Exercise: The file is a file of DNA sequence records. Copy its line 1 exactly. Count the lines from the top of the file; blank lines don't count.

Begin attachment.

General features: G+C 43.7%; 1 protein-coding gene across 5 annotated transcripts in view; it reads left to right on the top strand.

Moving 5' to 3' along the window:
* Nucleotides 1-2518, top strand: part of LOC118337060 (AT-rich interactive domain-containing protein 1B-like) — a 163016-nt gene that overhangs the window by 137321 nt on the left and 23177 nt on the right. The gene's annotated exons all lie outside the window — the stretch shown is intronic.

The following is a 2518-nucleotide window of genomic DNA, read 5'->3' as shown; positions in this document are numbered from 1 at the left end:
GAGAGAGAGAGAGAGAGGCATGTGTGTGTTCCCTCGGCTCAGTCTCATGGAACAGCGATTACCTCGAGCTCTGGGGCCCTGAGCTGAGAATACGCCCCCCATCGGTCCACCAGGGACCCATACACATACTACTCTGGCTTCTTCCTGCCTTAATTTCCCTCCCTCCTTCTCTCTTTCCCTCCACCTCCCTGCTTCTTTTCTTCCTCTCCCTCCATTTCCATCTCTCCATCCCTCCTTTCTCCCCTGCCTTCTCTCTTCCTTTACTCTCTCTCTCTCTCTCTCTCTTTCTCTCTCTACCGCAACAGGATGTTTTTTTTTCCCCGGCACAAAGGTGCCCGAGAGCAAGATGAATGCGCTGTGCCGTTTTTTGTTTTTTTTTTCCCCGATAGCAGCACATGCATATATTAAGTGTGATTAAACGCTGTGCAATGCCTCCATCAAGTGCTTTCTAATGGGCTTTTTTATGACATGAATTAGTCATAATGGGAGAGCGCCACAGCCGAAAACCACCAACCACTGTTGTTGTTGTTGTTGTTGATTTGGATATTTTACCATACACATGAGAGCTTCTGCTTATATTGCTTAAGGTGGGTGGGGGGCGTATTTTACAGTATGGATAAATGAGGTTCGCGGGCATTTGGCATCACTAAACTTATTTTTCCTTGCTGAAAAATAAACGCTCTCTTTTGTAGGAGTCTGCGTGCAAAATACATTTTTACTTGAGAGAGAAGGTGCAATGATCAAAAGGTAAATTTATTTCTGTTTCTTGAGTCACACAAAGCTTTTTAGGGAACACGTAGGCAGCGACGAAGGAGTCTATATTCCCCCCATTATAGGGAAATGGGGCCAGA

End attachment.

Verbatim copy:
General features: G+C 43.7%; 1 protein-coding gene across 5 annotated transcripts in view; it reads left to right on the top strand.